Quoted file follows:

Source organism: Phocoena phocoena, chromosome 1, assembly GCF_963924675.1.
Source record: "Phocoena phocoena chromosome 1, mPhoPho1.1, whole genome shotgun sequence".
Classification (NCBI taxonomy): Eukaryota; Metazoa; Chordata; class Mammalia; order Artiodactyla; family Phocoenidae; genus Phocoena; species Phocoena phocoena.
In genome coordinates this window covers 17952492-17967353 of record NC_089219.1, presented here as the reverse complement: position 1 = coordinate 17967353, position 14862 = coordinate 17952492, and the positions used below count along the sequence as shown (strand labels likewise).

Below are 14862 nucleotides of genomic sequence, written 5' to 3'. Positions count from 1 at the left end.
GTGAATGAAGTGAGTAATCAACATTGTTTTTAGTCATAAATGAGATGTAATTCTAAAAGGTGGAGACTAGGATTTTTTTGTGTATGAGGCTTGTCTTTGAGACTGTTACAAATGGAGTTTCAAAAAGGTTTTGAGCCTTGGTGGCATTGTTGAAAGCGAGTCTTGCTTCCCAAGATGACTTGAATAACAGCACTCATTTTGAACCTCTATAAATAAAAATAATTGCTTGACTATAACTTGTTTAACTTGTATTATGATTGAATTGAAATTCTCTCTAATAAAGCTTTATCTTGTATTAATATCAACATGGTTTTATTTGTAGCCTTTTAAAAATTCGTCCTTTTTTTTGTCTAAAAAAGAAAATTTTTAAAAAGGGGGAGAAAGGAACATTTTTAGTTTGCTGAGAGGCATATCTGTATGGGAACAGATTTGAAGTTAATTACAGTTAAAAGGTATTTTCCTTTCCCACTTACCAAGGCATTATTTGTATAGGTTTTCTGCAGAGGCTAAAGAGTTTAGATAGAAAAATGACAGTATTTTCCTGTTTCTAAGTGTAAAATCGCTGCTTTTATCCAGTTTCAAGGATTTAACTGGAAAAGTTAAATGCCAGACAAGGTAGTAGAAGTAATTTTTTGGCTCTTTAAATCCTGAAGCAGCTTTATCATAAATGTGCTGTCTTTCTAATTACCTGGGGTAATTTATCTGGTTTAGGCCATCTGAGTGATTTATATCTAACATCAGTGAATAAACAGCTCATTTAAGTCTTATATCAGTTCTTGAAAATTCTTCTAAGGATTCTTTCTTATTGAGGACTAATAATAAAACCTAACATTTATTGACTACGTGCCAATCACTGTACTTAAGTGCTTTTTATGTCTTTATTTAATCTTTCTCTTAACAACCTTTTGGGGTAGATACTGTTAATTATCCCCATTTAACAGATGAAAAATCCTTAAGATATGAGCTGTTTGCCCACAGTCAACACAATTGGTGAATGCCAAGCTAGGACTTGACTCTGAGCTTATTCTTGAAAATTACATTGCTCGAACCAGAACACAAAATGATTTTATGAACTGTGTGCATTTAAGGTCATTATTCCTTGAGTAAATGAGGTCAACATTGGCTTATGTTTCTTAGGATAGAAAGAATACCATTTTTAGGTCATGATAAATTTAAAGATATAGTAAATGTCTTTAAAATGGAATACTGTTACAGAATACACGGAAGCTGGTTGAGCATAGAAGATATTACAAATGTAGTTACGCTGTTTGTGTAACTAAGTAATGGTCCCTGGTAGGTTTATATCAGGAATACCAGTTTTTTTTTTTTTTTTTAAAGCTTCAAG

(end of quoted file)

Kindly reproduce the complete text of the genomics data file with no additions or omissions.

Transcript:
Source organism: Phocoena phocoena, chromosome 1, assembly GCF_963924675.1.
Source record: "Phocoena phocoena chromosome 1, mPhoPho1.1, whole genome shotgun sequence".
Classification (NCBI taxonomy): Eukaryota; Metazoa; Chordata; class Mammalia; order Artiodactyla; family Phocoenidae; genus Phocoena; species Phocoena phocoena.
In genome coordinates this window covers 17952492-17967353 of record NC_089219.1, presented here as the reverse complement: position 1 = coordinate 17967353, position 14862 = coordinate 17952492, and the positions used below count along the sequence as shown (strand labels likewise).

Below are 14862 nucleotides of genomic sequence, written 5' to 3'. Positions count from 1 at the left end.
GTGAATGAAGTGAGTAATCAACATTGTTTTTAGTCATAAATGAGATGTAATTCTAAAAGGTGGAGACTAGGATTTTTTTGTGTATGAGGCTTGTCTTTGAGACTGTTACAAATGGAGTTTCAAAAAGGTTTTGAGCCTTGGTGGCATTGTTGAAAGCGAGTCTTGCTTCCCAAGATGACTTGAATAACAGCACTCATTTTGAACCTCTATAAATAAAAATAATTGCTTGACTATAACTTGTTTAACTTGTATTATGATTGAATTGAAATTCTCTCTAATAAAGCTTTATCTTGTATTAATATCAACATGGTTTTATTTGTAGCCTTTTAAAAATTCGTCCTTTTTTTTGTCTAAAAAAGAAAATTTTTAAAAAGGGGGAGAAAGGAACATTTTTAGTTTGCTGAGAGGCATATCTGTATGGGAACAGATTTGAAGTTAATTACAGTTAAAAGGTATTTTCCTTTCCCACTTACCAAGGCATTATTTGTATAGGTTTTCTGCAGAGGCTAAAGAGTTTAGATAGAAAAATGACAGTATTTTCCTGTTTCTAAGTGTAAAATCGCTGCTTTTATCCAGTTTCAAGGATTTAACTGGAAAAGTTAAATGCCAGACAAGGTAGTAGAAGTAATTTTTTGGCTCTTTAAATCCTGAAGCAGCTTTATCATAAATGTGCTGTCTTTCTAATTACCTGGGGTAATTTATCTGGTTTAGGCCATCTGAGTGATTTATATCTAACATCAGTGAATAAACAGCTCATTTAAGTCTTATATCAGTTCTTGAAAATTCTTCTAAGGATTCTTTCTTATTGAGGACTAATAATAAAACCTAACATTTATTGACTACGTGCCAATCACTGTACTTAAGTGCTTTTTATGTCTTTATTTAATCTTTCTCTTAACAACCTTTTGGGGTAGATACTGTTAATTATCCCCATTTAACAGATGAAAAATCCTTAAGATATGAGCTGTTTGCCCACAGTCAACACAATTGGTGAATGCCAAGCTAGGACTTGACTCTGAGCTTATTCTTGAAAATTACATTGCTCGAACCAGAACACAAAATGATTTTATGAACTGTGTGCATTTAAGGTCATTATTCCTTGAGTAAATGAGGTCAACATTGGCTTATGTTTCTTAGGATAGAAAGAATACCATTTTTAGGTCATGATAAATTTAAAGATATAGTAAATGTCTTTAAAATGGAATACTGTTACAGAATACACGGAAGCTGGTTGAGCATAGAAGATATTACAAATGTAGTTACGCTGTTTGTGTAACTAAGTAATGGTCCCTGGTAGGTTTATATCAGGAATACCAGTTTTTTTTTTTTTTTTTAAAGCTTCAAG